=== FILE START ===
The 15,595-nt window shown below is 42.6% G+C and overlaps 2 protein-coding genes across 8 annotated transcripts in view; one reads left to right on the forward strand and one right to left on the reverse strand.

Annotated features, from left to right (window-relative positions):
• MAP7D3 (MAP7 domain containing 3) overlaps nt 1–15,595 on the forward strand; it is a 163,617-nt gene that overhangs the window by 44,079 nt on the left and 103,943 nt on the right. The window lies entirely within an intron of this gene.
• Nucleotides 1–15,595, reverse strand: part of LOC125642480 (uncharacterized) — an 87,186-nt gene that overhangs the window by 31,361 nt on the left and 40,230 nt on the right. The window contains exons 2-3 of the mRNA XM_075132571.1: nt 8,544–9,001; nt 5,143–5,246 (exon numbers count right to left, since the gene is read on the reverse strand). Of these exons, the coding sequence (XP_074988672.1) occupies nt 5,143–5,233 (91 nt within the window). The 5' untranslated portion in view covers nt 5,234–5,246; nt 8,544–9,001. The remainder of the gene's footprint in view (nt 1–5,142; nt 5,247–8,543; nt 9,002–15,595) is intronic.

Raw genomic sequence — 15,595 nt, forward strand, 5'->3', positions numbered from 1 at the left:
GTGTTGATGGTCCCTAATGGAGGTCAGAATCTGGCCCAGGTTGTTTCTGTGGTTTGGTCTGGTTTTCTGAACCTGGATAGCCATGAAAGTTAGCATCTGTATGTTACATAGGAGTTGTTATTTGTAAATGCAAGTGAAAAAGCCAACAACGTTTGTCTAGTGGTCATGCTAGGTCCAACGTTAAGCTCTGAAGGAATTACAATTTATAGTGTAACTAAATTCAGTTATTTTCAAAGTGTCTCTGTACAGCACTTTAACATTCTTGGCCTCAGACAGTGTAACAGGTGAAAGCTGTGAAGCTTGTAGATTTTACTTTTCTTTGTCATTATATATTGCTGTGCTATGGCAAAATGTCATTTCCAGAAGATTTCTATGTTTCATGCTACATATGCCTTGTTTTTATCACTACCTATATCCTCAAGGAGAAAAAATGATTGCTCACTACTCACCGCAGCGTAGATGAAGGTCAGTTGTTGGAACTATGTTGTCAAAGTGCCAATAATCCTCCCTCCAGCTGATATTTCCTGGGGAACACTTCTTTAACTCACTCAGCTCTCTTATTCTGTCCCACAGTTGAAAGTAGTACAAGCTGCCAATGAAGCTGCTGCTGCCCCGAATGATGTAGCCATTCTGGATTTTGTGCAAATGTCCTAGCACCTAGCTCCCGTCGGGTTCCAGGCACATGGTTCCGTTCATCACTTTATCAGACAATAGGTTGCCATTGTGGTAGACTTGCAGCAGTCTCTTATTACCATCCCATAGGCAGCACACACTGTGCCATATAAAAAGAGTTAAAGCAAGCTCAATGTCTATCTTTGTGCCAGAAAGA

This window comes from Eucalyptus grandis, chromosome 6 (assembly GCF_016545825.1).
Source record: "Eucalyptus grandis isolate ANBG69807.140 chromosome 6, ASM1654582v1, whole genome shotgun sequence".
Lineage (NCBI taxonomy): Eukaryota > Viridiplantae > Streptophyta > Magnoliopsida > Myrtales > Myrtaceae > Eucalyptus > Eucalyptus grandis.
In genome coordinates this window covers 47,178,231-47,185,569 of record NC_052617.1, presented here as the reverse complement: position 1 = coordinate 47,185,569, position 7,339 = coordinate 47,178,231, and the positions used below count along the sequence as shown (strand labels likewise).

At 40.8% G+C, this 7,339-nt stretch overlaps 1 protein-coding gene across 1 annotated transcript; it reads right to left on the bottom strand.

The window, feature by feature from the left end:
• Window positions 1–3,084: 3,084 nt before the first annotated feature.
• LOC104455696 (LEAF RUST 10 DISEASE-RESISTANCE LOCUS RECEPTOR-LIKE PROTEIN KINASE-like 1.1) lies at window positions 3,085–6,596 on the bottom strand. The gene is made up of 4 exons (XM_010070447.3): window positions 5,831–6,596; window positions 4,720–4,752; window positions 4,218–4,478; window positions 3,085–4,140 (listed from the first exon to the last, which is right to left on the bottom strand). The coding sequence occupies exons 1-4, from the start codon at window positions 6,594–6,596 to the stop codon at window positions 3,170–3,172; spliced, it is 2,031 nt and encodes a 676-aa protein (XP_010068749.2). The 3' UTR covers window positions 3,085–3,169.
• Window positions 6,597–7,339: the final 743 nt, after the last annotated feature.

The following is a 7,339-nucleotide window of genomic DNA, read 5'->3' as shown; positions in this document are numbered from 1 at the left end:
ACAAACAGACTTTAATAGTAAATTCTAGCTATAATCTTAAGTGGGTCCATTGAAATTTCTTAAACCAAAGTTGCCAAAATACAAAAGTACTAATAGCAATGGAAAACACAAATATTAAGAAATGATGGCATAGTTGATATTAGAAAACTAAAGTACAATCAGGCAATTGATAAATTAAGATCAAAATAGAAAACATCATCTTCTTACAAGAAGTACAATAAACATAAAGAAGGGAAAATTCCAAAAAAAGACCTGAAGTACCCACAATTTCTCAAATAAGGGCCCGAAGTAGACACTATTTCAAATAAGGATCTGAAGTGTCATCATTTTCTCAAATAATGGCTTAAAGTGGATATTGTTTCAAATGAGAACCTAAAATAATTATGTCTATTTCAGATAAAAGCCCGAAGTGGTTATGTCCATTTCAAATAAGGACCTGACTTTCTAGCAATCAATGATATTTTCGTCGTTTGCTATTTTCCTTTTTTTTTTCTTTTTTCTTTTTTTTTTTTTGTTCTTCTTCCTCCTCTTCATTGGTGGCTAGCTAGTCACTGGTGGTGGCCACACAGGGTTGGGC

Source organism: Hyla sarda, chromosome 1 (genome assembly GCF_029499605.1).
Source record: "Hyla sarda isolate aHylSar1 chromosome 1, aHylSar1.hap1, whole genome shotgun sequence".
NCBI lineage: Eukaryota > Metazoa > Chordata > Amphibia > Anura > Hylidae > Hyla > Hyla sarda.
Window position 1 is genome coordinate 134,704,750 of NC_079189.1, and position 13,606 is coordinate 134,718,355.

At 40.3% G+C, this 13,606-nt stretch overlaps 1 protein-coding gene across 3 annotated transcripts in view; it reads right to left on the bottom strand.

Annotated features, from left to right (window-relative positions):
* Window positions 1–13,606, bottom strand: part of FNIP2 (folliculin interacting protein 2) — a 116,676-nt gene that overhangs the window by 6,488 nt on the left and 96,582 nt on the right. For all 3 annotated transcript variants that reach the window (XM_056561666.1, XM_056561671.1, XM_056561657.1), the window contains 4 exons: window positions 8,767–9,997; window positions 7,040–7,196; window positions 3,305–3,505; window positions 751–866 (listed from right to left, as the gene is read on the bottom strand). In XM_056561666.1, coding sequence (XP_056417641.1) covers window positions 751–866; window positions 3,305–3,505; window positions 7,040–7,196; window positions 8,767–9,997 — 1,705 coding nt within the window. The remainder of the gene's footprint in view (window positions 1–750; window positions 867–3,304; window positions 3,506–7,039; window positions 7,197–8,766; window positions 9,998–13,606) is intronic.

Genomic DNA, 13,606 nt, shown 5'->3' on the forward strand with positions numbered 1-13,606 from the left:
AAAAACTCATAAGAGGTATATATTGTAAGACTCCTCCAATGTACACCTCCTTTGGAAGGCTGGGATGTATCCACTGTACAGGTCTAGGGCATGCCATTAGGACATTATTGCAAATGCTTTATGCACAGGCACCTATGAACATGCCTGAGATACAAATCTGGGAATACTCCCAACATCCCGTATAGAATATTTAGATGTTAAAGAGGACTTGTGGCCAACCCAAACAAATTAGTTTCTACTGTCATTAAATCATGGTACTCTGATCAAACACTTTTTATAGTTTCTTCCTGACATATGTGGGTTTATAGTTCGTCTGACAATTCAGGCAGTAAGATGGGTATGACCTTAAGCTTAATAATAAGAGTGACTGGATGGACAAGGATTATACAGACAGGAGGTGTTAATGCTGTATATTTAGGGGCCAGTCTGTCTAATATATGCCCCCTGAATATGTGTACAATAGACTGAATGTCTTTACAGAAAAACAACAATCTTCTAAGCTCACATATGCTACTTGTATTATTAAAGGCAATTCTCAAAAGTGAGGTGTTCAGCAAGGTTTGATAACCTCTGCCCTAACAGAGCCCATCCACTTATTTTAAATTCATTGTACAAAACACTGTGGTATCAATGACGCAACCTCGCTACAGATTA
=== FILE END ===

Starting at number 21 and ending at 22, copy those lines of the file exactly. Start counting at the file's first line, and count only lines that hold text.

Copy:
Window position 1 is genome coordinate 134,704,750 of NC_079189.1, and position 13,606 is coordinate 134,718,355.

At 40.3% G+C, this 13,606-nt stretch overlaps 1 protein-coding gene across 3 annotated transcripts in view; it reads right to left on the bottom strand.